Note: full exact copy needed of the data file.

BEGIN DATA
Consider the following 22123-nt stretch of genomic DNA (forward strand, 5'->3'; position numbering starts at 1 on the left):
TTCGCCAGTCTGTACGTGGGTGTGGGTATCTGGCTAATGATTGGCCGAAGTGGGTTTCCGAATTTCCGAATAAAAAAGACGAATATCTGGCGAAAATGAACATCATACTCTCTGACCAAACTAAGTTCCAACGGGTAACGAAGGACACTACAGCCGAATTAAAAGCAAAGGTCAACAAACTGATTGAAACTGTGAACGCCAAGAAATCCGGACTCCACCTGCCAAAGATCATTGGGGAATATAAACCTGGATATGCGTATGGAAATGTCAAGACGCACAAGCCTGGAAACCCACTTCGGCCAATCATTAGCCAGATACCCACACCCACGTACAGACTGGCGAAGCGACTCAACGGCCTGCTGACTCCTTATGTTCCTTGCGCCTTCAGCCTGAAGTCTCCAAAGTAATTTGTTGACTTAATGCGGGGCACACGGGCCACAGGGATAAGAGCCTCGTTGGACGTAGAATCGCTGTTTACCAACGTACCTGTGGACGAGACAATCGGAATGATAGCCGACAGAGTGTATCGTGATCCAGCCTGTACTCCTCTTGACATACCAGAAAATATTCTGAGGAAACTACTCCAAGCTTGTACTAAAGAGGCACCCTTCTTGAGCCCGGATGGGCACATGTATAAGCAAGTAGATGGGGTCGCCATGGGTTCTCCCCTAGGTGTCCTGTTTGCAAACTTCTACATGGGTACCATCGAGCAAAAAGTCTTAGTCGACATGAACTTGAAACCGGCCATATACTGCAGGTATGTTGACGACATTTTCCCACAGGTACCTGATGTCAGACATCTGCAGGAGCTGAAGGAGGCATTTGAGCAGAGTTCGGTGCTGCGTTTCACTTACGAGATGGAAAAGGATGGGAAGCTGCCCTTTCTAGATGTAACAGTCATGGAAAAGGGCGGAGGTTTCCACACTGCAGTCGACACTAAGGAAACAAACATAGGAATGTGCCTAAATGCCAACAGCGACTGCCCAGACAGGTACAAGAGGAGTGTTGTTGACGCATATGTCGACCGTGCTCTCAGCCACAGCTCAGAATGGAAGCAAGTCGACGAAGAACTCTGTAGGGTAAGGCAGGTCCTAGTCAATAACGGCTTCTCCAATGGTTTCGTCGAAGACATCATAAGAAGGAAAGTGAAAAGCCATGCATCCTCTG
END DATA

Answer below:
Consider the following 22123-nt stretch of genomic DNA (forward strand, 5'->3'; position numbering starts at 1 on the left):
TTCGCCAGTCTGTACGTGGGTGTGGGTATCTGGCTAATGATTGGCCGAAGTGGGTTTCCGAATTTCCGAATAAAAAAGACGAATATCTGGCGAAAATGAACATCATACTCTCTGACCAAACTAAGTTCCAACGGGTAACGAAGGACACTACAGCCGAATTAAAAGCAAAGGTCAACAAACTGATTGAAACTGTGAACGCCAAGAAATCCGGACTCCACCTGCCAAAGATCATTGGGGAATATAAACCTGGATATGCGTATGGAAATGTCAAGACGCACAAGCCTGGAAACCCACTTCGGCCAATCATTAGCCAGATACCCACACCCACGTACAGACTGGCGAAGCGACTCAACGGCCTGCTGACTCCTTATGTTCCTTGCGCCTTCAGCCTGAAGTCTCCAAAGTAATTTGTTGACTTAATGCGGGGCACACGGGCCACAGGGATAAGAGCCTCGTTGGACGTAGAATCGCTGTTTACCAACGTACCTGTGGACGAGACAATCGGAATGATAGCCGACAGAGTGTATCGTGATCCAGCCTGTACTCCTCTTGACATACCAGAAAATATTCTGAGGAAACTACTCCAAGCTTGTACTAAAGAGGCACCCTTCTTGAGCCCGGATGGGCACATGTATAAGCAAGTAGATGGGGTCGCCATGGGTTCTCCCCTAGGTGTCCTGTTTGCAAACTTCTACATGGGTACCATCGAGCAAAAAGTCTTAGTCGACATGAACTTGAAACCGGCCATATACTGCAGGTATGTTGACGACATTTTCCCACAGGTACCTGATGTCAGACATCTGCAGGAGCTGAAGGAGGCATTTGAGCAGAGTTCGGTGCTGCGTTTCACTTACGAGATGGAAAAGGATGGGAAGCTGCCCTTTCTAGATGTAACAGTCATGGAAAAGGGCGGAGGTTTCCACACTGCAGTCGACACTAAGGAAACAAACATAGGAATGTGCCTAAATGCCAACAGCGACTGCCCAGACAGGTACAAGAGGAGTGTTGTTGACGCATATGTCGACCGTGCTCTCAGCCACAGCTCAGAATGGAAGCAAGTCGACGAAGAACTCTGTAGGGTAAGGCAGGTCCTAGTCAATAACGGCTTCTCCAATGGTTTCGTCGAAGACATCATAAGAAGGAAAGTGAAAAGCCATGCATCCTCTG